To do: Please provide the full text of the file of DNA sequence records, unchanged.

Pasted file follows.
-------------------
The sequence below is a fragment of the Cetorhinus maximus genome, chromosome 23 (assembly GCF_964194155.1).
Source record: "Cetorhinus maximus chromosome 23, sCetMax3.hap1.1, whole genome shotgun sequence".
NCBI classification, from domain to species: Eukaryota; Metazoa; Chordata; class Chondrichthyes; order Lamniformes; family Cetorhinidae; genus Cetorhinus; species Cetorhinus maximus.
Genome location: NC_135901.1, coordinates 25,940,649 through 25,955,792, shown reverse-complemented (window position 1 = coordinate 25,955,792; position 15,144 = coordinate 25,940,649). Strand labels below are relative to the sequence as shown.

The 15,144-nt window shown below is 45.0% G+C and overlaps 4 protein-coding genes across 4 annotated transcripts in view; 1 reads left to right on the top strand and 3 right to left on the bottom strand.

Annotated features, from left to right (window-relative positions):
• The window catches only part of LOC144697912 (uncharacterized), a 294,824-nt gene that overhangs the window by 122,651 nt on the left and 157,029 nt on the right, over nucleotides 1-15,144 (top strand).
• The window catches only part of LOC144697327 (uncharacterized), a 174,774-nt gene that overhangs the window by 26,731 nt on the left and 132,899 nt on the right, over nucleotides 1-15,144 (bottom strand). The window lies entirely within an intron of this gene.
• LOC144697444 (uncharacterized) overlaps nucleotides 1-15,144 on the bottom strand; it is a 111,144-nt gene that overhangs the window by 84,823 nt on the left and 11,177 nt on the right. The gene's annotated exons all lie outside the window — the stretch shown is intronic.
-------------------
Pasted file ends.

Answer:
The sequence below is a fragment of the Cetorhinus maximus genome, chromosome 23 (assembly GCF_964194155.1).
Source record: "Cetorhinus maximus chromosome 23, sCetMax3.hap1.1, whole genome shotgun sequence".
NCBI classification, from domain to species: Eukaryota; Metazoa; Chordata; class Chondrichthyes; order Lamniformes; family Cetorhinidae; genus Cetorhinus; species Cetorhinus maximus.
Genome location: NC_135901.1, coordinates 25,940,649 through 25,955,792, shown reverse-complemented (window position 1 = coordinate 25,955,792; position 15,144 = coordinate 25,940,649). Strand labels below are relative to the sequence as shown.

The 15,144-nt window shown below is 45.0% G+C and overlaps 4 protein-coding genes across 4 annotated transcripts in view; 1 reads left to right on the top strand and 3 right to left on the bottom strand.

Annotated features, from left to right (window-relative positions):
• The window catches only part of LOC144697912 (uncharacterized), a 294,824-nt gene that overhangs the window by 122,651 nt on the left and 157,029 nt on the right, over nucleotides 1-15,144 (top strand).
• The window catches only part of LOC144697327 (uncharacterized), a 174,774-nt gene that overhangs the window by 26,731 nt on the left and 132,899 nt on the right, over nucleotides 1-15,144 (bottom strand). The window lies entirely within an intron of this gene.
• LOC144697444 (uncharacterized) overlaps nucleotides 1-15,144 on the bottom strand; it is a 111,144-nt gene that overhangs the window by 84,823 nt on the left and 11,177 nt on the right. The gene's annotated exons all lie outside the window — the stretch shown is intronic.